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Long-term drought in the Southwest will continue to impact reservoirs and water supply
- Weak El Niño conditions developed in January; an “El Niño Advisory” is in effect as of 14 February 2019.
- Since October 2018, the region has experienced mostly wetter and cooler conditions than 1981-2010 normals (Fig 1).
- Extreme and Exceptional Drought in the Southwest has decreased in extent from 25% in October 2018 to 5% in February 2019 (Fig 2).
- Several years of above-average precipitation and run-off will be needed to alleviate the water supply deficits resulting from the extreme drought.
- Snowpack is near or above average in Colorado and Utah.
- Water restrictions are still in place in San Juan County, New Mexico.
- Groundwater levels in Arizona are low and will take time to recover.
Reservoir levels vary.
Many are starting the water year well below average and will likely remain low because soils are dry from the drought.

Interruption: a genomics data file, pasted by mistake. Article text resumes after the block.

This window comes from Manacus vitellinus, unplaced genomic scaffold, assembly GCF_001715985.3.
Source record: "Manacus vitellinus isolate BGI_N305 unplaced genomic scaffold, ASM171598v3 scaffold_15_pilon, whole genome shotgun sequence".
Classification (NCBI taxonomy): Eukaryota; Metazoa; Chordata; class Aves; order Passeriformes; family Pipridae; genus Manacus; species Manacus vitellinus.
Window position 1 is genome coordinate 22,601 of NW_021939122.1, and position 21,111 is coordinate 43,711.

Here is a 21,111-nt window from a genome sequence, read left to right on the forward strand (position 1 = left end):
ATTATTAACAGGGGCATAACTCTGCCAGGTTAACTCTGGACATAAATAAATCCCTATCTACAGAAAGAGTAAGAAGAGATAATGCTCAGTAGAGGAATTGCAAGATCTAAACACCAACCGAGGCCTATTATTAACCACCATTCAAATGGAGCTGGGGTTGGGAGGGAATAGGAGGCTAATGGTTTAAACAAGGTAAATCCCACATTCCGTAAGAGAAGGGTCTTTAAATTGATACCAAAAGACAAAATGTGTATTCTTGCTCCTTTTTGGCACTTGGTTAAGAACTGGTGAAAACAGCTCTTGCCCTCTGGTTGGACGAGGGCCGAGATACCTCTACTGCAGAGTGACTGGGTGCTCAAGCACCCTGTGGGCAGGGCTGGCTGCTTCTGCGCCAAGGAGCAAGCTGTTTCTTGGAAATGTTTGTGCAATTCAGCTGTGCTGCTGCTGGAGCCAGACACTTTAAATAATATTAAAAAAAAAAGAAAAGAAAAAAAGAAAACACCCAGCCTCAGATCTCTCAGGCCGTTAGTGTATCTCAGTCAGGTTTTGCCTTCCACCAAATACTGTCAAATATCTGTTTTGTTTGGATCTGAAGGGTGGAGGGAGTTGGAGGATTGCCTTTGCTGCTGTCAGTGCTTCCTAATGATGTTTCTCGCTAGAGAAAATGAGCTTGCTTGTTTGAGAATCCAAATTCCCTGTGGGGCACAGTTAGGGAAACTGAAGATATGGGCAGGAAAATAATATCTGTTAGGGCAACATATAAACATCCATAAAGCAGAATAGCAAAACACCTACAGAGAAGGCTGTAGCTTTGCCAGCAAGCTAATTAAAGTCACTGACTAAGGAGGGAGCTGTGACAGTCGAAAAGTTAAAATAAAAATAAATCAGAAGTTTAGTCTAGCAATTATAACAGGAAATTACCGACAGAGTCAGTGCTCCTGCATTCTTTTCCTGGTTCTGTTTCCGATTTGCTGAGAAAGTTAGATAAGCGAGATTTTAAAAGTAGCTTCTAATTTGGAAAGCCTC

- Lake Mead (AZ): 40% of capacity (lower than one year ago)
- Lake Powell (AZ): 40% of capacity (lower than one year ago)
- Elephant Butte and El Vado (NM): 7% of capacity
- Navajo (NM): 51% of capacity
- El Niño is expected to continue through spring 2019 (~ 55% chance). There is significant uncertainty regarding El Niño persisting into summer.
- Typical El Niño pattern in the Southwest region tilts towards above-average precipitation during the winter and early spring.
- The Seasonal Drought Outlook (February 21 through May 31) shows drought improvement in most of the Southwest (Fig 3).
Drought and Climate Outlook Webinars are offered for regional Drought Early Warning Systems. More information can be found on our webinars page.
This drought status report was developed from a webinar presented on 14 February 2019 by Nancy Selover, Arizona State Climatologist, and Mike Halpert, Deputy Director, NOAA Climate Prediction Center.